Given how variable the quality of Destiny’s seasons has been in recent years, the idea of doing less but making more of each in-game episode sounds like it could be a change for the better. We’ll have to wait and see. In some ways, that’s the one problem that The Final Shape can’t solve.

 The conclusion of The Light and Darkness Saga isn’t an end in itself, but a pivot to the next phase for Bungie’s loot shooter. That inflection point is an exciting moment to occupy but it can't last forever. Eventually, the corner will be turned. Today’s high-point for Destiny 2 expansions will become yesterday’s news. The Pale Heart will lose its lustre and become familiar and any fear of The Dread will fade as they become just another part of your in-game rogue’s gallery.

The problem with Destiny 2 has rarely been about Bungie’s ability to deliver a quality expansion each year so much as its history of sustaining those highs over time. The studio's vision for what Destiny is has come into sharp focus but its staying power remains undercut by the fact that almost as much gets taken out of the game each year as gets added to it.

The Final Shape header

Is Destiny 2: The Final Shape worth the money?

At this point, I’ve stopped asking Destiny 2 to be a normal video game. After the ups and downs of the past ten years, it's clear that just isn't on the cards. Bungie's loot-shooter is never going to be as approachable or solo-friendly as I'd like nor is it ever going to be truly finished. This incomplete metamorphosis isn't so much a bug but a feature.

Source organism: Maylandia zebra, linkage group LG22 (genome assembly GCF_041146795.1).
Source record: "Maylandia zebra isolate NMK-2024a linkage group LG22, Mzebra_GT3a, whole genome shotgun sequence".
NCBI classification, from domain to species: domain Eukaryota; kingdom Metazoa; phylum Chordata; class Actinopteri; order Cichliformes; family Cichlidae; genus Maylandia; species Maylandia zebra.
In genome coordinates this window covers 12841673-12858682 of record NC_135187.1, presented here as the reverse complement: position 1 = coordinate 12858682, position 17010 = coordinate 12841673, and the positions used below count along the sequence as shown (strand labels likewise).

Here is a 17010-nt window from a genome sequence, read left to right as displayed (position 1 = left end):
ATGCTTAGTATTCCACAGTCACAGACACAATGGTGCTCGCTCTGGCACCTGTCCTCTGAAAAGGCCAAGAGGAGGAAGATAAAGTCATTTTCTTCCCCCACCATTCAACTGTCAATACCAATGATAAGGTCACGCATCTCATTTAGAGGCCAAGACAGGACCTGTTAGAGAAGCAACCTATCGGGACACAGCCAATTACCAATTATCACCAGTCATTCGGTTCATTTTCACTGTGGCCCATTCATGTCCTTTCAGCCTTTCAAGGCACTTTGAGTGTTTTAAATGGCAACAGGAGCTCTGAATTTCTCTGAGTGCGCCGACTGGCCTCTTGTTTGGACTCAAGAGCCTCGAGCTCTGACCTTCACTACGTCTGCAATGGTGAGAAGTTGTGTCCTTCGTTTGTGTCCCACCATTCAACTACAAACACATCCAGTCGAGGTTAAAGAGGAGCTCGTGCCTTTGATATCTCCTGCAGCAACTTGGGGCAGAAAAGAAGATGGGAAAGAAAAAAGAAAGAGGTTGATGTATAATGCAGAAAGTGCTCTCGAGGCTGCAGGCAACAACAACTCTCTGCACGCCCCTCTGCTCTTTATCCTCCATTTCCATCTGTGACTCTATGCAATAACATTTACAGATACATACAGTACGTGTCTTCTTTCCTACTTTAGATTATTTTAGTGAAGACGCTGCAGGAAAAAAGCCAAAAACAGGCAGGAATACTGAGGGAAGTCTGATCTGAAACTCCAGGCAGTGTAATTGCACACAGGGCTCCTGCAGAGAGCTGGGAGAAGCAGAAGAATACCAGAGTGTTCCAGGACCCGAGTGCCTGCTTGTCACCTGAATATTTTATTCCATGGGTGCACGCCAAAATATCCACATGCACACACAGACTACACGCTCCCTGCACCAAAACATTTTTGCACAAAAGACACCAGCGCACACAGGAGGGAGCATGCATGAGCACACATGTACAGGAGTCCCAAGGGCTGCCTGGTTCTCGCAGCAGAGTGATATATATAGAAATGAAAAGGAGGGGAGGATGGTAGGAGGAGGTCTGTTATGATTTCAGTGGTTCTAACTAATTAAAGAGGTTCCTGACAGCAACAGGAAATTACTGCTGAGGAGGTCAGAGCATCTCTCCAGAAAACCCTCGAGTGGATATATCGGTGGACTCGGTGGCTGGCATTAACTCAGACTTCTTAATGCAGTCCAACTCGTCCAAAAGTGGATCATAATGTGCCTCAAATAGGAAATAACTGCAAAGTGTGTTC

In any other franchise, Destiny 2 is the sequel that gets you from the disruptive debut and the definitive finale. It’s never going to change quite enough to become Destiny 3 nor is it going to become stable and stagnant enough for comfort to slide into complacency.

The Final Shape might be the endgame of a decade-long sci-fi saga, but it's unlikely to be the last word for Destiny 2.

Destiny 2: The Final Shape trailer

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What can I play Destiny 2: The Final Shape on?

Destiny 2: The Final Shape is available now on PC, PS4, PS5, Xbox One and Xbox X/S.

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*Pricing and deals only accurate as of last page update. 

Fergus Halliday
Written by
Fergus Halliday is a journalist and editor for He’s written about technology, telecommunications, gaming and more for over a decade. He got his start writing in high school and began his full-time career as the Editor of PC World Australia. Fergus has made the MCV 30 Under 30 list, been a finalist for seven categories at the IT Journalism Awards and won Most Controversial Writer at the 2022 Consensus Awards. He has been published in Gizmodo, Kotaku, GamesHub, Press Start, Screen Rant, Superjump, Nestegg and more.